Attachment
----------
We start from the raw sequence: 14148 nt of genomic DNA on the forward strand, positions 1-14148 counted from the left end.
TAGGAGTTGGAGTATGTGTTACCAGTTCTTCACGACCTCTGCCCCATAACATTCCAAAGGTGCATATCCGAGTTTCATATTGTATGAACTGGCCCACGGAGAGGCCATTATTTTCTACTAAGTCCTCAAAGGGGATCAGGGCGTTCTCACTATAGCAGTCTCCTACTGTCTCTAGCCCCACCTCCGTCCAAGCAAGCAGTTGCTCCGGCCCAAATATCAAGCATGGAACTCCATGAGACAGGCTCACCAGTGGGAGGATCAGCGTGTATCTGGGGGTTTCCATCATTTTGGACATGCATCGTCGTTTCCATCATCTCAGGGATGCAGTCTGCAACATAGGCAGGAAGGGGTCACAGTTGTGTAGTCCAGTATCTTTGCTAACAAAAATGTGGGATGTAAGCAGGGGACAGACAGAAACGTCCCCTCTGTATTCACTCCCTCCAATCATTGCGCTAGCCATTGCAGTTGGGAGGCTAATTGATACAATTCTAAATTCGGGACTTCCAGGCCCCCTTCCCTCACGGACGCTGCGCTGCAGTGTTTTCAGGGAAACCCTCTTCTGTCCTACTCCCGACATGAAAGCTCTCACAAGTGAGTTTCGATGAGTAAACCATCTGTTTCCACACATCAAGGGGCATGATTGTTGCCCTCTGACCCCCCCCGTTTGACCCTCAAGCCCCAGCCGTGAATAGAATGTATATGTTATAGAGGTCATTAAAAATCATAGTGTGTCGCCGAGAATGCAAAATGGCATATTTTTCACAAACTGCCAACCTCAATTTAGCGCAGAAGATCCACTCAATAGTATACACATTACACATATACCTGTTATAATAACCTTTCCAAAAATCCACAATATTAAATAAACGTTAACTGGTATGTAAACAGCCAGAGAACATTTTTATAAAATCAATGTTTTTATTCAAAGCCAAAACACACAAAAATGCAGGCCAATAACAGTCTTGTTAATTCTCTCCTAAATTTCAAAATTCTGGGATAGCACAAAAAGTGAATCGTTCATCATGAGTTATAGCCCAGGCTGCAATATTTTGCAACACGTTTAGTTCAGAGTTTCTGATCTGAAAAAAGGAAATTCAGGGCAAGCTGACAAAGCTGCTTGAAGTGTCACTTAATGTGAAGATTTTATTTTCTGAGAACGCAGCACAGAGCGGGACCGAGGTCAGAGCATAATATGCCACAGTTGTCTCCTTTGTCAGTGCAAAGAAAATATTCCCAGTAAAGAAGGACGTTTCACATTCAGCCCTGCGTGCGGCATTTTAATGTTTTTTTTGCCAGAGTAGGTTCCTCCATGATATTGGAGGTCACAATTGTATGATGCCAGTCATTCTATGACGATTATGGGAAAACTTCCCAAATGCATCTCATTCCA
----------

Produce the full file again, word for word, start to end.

We start from the raw sequence: 14148 nt of genomic DNA on the forward strand, positions 1-14148 counted from the left end.
TAGGAGTTGGAGTATGTGTTACCAGTTCTTCACGACCTCTGCCCCATAACATTCCAAAGGTGCATATCCGAGTTTCATATTGTATGAACTGGCCCACGGAGAGGCCATTATTTTCTACTAAGTCCTCAAAGGGGATCAGGGCGTTCTCACTATAGCAGTCTCCTACTGTCTCTAGCCCCACCTCCGTCCAAGCAAGCAGTTGCTCCGGCCCAAATATCAAGCATGGAACTCCATGAGACAGGCTCACCAGTGGGAGGATCAGCGTGTATCTGGGGGTTTCCATCATTTTGGACATGCATCGTCGTTTCCATCATCTCAGGGATGCAGTCTGCAACATAGGCAGGAAGGGGTCACAGTTGTGTAGTCCAGTATCTTTGCTAACAAAAATGTGGGATGTAAGCAGGGGACAGACAGAAACGTCCCCTCTGTATTCACTCCCTCCAATCATTGCGCTAGCCATTGCAGTTGGGAGGCTAATTGATACAATTCTAAATTCGGGACTTCCAGGCCCCCTTCCCTCACGGACGCTGCGCTGCAGTGTTTTCAGGGAAACCCTCTTCTGTCCTACTCCCGACATGAAAGCTCTCACAAGTGAGTTTCGATGAGTAAACCATCTGTTTCCACACATCAAGGGGCATGATTGTTGCCCTCTGACCCCCCCCGTTTGACCCTCAAGCCCCAGCCGTGAATAGAATGTATATGTTATAGAGGTCATTAAAAATCATAGTGTGTCGCCGAGAATGCAAAATGGCATATTTTTCACAAACTGCCAACCTCAATTTAGCGCAGAAGATCCACTCAATAGTATACACATTACACATATACCTGTTATAATAACCTTTCCAAAAATCCACAATATTAAATAAACGTTAACTGGTATGTAAACAGCCAGAGAACATTTTTATAAAATCAATGTTTTTATTCAAAGCCAAAACACACAAAAATGCAGGCCAATAACAGTCTTGTTAATTCTCTCCTAAATTTCAAAATTCTGGGATAGCACAAAAAGTGAATCGTTCATCATGAGTTATAGCCCAGGCTGCAATATTTTGCAACACGTTTAGTTCAGAGTTTCTGATCTGAAAAAAGGAAATTCAGGGCAAGCTGACAAAGCTGCTTGAAGTGTCACTTAATGTGAAGATTTTATTTTCTGAGAACGCAGCACAGAGCGGGACCGAGGTCAGAGCATAATATGCCACAGTTGTCTCCTTTGTCAGTGCAAAGAAAATATTCCCAGTAAAGAAGGACGTTTCACATTCAGCCCTGCGTGCGGCATTTTAATGTTTTTTTTGCCAGAGTAGGTTCCTCCATGATATTGGAGGTCACAATTGTATGATGCCAGTCATTCTATGACGATTATGGGAAAACTTCCCAAATGCATCTCATTCCA